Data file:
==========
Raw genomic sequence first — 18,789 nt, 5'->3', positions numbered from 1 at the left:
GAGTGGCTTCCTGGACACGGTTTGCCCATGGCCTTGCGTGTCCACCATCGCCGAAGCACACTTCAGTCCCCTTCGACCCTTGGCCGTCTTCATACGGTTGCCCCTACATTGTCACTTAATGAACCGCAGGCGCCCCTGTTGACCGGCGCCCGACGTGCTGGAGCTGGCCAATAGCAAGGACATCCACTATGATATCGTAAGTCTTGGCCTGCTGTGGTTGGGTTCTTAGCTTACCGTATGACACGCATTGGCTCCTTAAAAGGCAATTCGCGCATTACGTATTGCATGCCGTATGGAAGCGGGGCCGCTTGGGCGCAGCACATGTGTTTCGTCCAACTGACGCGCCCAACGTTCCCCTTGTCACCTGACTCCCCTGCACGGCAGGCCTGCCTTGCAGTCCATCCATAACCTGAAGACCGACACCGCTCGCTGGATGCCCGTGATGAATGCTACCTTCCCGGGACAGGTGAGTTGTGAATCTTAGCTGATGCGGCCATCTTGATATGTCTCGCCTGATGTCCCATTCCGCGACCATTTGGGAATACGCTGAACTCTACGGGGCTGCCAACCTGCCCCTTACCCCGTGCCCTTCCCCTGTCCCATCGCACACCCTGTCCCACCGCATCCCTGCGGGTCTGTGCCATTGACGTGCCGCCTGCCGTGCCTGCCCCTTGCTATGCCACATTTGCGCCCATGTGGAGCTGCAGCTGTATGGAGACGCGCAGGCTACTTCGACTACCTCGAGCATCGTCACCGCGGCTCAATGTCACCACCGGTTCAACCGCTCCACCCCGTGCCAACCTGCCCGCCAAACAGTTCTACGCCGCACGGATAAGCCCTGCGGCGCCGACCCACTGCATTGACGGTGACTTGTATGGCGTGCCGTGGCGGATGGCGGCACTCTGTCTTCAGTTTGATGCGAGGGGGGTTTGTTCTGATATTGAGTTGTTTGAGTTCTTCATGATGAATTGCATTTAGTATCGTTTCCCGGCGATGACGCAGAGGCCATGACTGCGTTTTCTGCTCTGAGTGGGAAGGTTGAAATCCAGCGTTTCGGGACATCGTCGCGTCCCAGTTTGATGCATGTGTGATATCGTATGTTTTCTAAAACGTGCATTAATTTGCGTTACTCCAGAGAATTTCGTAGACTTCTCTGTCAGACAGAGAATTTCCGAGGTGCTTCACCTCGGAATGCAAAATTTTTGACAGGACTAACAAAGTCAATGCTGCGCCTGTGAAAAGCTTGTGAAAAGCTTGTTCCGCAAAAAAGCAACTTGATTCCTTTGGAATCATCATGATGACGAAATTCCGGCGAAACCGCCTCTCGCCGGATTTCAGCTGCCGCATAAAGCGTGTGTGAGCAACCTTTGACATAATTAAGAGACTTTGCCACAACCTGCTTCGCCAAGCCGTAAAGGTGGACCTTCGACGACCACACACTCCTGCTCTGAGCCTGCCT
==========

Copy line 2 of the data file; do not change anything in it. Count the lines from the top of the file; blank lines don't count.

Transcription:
GAGTGGCTTCCTGGACACGGTTTGCCCATGGCCTTGCGTGTCCACCATCGCCGAAGCACACTTCAGTCCCCTTCGACCCTTGGCCGTCTTCATACGGTTGCCCCTACATTGTCACTTAATGAACCGCAGGCGCCCCTGTTGACCGGCGCCCGACGTGCTGGAGCTGGCCAATAGCAAGGACATCCACTATGATATCGTAAGTCTTGGCCTGCTGTGGTTGGGTTCTTAGCTTACCGTATGACACGCATTGGCTCCTTAAAAGGCAATTCGCGCATTACGTATTGCATGCCGTATGGAAGCGGGGCCGCTTGGGCGCAGCACATGTGTTTCGTCCAACTGACGCGCCCAACGTTCCCCTTGTCACCTGACTCCCCTGCACGGCAGGCCTGCCTTGCAGTCCATCCATAACCTGAAGACCGACACCGCTCGCTGGATGCCCGTGATGAATGCTACCTTCCCGGGACAGGTGAGTTGTGAATCTTAGCTGATGCGGCCATCTTGATATGTCTCGCCTGATGTCCCATTCCGCGACCATTTGGGAATACGCTGAACTCTACGGGGCTGCCAACCTGCCCCTTACCCCGTGCCCTTCCCCTGTCCCATCGCACACCCTGTCCCACCGCATCCCTGCGGGTCTGTGCCATTGACGTGCCGCCTGCCGTGCCTGCCCCTTGCTATGCCACATTTGCGCCCATGTGGAGCTGCAGCTGTATGGAGACGCGCAGGCTACTTCGACTACCTCGAGCATCGTCACCGCGGCTCAATGTCACCACCGGTTCAACCGCTCCACCCCGTGCCAACCTGCCCGCCAAACAGTTCTACGCCGCACGGATAAGCCCTGCGGCGCCGACCCACTGCATTGACGGTGACTTGTATGGCGTGCCGTGGCGGATGGCGGCACTCTGTCTTCAGTTTGATGCGAGGGGGGTTTGTTCTGATATTGAGTTGTTTGAGTTCTTCATGATGAATTGCATTTAGTATCGTTTCCCGGCGATGACGCAGAGGCCATGACTGCGTTTTCTGCTCTGAGTGGGAAGGTTGAAATCCAGCGTTTCGGGACATCGTCGCGTCCCAGTTTGATGCATGTGTGATATCGTATGTTTTCTAAAACGTGCATTAATTTGCGTTACTCCAGAGAATTTCGTAGACTTCTCTGTCAGACAGAGAATTTCCGAGGTGCTTCACCTCGGAATGCAAAATTTTTGACAGGACTAACAAAGTCAATGCTGCGCCTGTGAAAAGCTTGTGAAAAGCTTGTTCCGCAAAAAAGCAACTTGATTCCTTTGGAATCATCATGATGACGAAATTCCGGCGAAACCGCCTCTCGCCGGATTTCAGCTGCCGCATAAAGCGTGTGTGAGCAACCTTTGACATAATTAAGAGACTTTGCCACAACCTGCTTCGCCAAGCCGTAAAGGTGGACCTTCGACGACCACACACTCCTGCTCTGAGCCTGCCT